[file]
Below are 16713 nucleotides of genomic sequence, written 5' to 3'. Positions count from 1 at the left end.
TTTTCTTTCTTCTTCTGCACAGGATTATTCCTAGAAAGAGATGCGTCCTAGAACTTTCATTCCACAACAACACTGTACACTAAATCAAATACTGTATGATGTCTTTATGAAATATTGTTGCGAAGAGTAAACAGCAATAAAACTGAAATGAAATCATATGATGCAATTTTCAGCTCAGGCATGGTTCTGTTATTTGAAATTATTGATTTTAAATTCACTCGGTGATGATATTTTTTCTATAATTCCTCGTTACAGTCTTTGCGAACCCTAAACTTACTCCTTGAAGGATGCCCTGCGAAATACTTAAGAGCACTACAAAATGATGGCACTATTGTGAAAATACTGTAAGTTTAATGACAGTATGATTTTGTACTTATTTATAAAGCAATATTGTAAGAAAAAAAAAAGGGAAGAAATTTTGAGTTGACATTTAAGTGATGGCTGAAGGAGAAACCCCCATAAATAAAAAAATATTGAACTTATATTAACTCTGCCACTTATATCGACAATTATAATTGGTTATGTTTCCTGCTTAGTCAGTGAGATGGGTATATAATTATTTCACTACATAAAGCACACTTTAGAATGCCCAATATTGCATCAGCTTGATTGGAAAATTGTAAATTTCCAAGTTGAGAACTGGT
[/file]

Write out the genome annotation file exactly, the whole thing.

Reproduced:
Below are 16713 nucleotides of genomic sequence, written 5' to 3'. Positions count from 1 at the left end.
TTTTCTTTCTTCTTCTGCACAGGATTATTCCTAGAAAGAGATGCGTCCTAGAACTTTCATTCCACAACAACACTGTACACTAAATCAAATACTGTATGATGTCTTTATGAAATATTGTTGCGAAGAGTAAACAGCAATAAAACTGAAATGAAATCATATGATGCAATTTTCAGCTCAGGCATGGTTCTGTTATTTGAAATTATTGATTTTAAATTCACTCGGTGATGATATTTTTTCTATAATTCCTCGTTACAGTCTTTGCGAACCCTAAACTTACTCCTTGAAGGATGCCCTGCGAAATACTTAAGAGCACTACAAAATGATGGCACTATTGTGAAAATACTGTAAGTTTAATGACAGTATGATTTTGTACTTATTTATAAAGCAATATTGTAAGAAAAAAAAAAGGGAAGAAATTTTGAGTTGACATTTAAGTGATGGCTGAAGGAGAAACCCCCATAAATAAAAAAATATTGAACTTATATTAACTCTGCCACTTATATCGACAATTATAATTGGTTATGTTTCCTGCTTAGTCAGTGAGATGGGTATATAATTATTTCACTACATAAAGCACACTTTAGAATGCCCAATATTGCATCAGCTTGATTGGAAAATTGTAAATTTCCAAGTTGAGAACTGGT